Forward thinking administrators understand that applying predictive analytics is one way to improve patient outcomes. Progress in health data science opens doors for targeting care initiatives to high risk populations, addressing issues of unconscious bias, and optimizing patient flow and throughput numbers. Inadequate healthcare data storage challenges could affect their organization's ability to compete in tomorrow's data dependent landscape.
Utilizing healthcare cloud services to store and organize these massive amounts of data could be the answer for greater competitive advantage in this area. Because healthcare cloud solutions have the capacity to hold large amounts of unstructured data as objects, images can be meta-tagged and analyzed for actionable insight. Objects are not stored in a hierarchy, which makes retrieval faster. Also, any time the data is changed, a new version is stored for a comprehensive and traceable change history.
While most people think about medical records storage requirements for HIPAA compliance in terms of encryption, access management, and physical security, it is also important to consider that client records are also stored for, in some states, up to 30 years. The trade publication HIPAA Journal states that even less sensitive materials such as Notice of Privacy Practices and Business Associate Agreements need to be stored at minimum for six years, with multiple copies if working with Centers for Medicare and Medicaid Services (CMS).
This volume of long-term storage has the potential to be costly and cumbersome from a management perspective. Cloud service providers offer scalability and savings. While most healthcare costs have been rising, cloud computing in the healthcare industry can be up to ten times less than on-site, private servers. Organizations, in this case, have the prerogative to only pay for the storage space they currently need. In the long run, this offers significant savings. Why pay for space you might need later but don't need today?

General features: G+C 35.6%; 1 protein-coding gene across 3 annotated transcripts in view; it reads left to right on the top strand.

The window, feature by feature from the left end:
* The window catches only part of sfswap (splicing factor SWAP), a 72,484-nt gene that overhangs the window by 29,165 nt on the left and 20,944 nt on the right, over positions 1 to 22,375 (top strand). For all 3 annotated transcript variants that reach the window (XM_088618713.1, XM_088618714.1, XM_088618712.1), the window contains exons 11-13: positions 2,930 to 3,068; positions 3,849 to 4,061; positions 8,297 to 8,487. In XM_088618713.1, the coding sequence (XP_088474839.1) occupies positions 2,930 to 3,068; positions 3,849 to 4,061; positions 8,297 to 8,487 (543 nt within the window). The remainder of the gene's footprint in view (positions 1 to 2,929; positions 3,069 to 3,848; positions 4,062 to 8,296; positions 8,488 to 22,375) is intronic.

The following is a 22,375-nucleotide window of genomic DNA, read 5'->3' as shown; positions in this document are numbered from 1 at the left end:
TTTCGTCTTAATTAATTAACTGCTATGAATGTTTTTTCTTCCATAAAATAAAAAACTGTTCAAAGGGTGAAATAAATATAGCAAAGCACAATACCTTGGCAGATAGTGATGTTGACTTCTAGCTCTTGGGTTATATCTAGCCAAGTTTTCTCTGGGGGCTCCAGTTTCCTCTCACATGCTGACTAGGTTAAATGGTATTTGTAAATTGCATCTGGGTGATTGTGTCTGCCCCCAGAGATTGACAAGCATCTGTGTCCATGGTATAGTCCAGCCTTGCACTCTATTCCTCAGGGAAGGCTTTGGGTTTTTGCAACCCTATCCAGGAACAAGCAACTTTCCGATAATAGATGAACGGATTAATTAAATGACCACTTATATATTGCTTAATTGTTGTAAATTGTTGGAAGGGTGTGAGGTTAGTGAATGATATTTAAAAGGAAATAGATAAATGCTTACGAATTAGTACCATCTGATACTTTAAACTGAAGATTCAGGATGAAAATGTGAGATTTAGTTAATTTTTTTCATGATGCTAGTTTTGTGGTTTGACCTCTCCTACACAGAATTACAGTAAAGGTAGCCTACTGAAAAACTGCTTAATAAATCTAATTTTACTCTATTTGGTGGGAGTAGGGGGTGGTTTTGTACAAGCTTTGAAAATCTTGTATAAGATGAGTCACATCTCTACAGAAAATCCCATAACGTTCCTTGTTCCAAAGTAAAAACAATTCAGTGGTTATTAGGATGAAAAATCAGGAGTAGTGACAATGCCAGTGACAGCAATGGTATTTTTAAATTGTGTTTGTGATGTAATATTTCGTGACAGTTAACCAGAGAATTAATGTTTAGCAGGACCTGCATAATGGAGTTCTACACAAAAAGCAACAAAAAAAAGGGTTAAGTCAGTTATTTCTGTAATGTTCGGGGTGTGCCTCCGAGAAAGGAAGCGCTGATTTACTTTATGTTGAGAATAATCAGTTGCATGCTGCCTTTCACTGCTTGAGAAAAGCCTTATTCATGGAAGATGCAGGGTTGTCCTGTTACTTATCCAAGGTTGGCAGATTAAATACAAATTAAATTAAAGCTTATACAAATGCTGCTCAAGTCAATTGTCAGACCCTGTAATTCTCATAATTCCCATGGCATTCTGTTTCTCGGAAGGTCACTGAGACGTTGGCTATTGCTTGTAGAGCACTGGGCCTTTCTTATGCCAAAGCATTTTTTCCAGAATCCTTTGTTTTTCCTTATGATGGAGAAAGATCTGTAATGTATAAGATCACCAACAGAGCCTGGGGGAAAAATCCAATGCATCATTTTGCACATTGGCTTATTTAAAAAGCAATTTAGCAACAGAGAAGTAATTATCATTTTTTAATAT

Because cloud service providers are vendor neutral, organizations that use HIPAA compliant cloud storage are not locked into agreements with application vendors--this can be a tremendous benefit, as even within one large regional system, different practices may use different EHR vendors. Epic, athenahealth, Allscripts, Medidata--the cloud is neutral in this respect.
When Hurricane Harvey hit the Gulf Coast, no patient cared about how their health care provider was reaching HIPAA Stage 3 of EHR Meaningful Use. What they experienced, though, was that the facilities with cloud based healthcare data storage and retrieval were able to communicate with them and take care of them in the uncertain aftermath. Their trusted provider had clinical decision support (CDS) intervention in place and was providing coordination of care. What they cared about was that their needs were being met. If there is any argument for moving to cloud storage in healthcare, being able to meet patient needs when it matters most is probably the most meaningful one.
When evaluating different healthcare cloud service providers, an organization's decision matrix will include factors such as scalability, cost, reliability, security, integration, and compliance. But at the center always sits the patient. While it could be tempting to select the WalMart version (as of the time of writing, WalMart doesn't have a healthcare cloud, yet!), the best solution may be one that understands that just like patients are more than a number, technology clients are more than service level agreements, operational specs, and a rotating cast of customer success agents. At Zulucare, we understand that no matter what your size, patient lives are affected by reliable access to records. Our mission is to provide excellent service around dynamic cloud storage solutions.
In our latest Case study, find out how Washington Heights Imaging reduced their operational costs by 50% after migrating their PACS.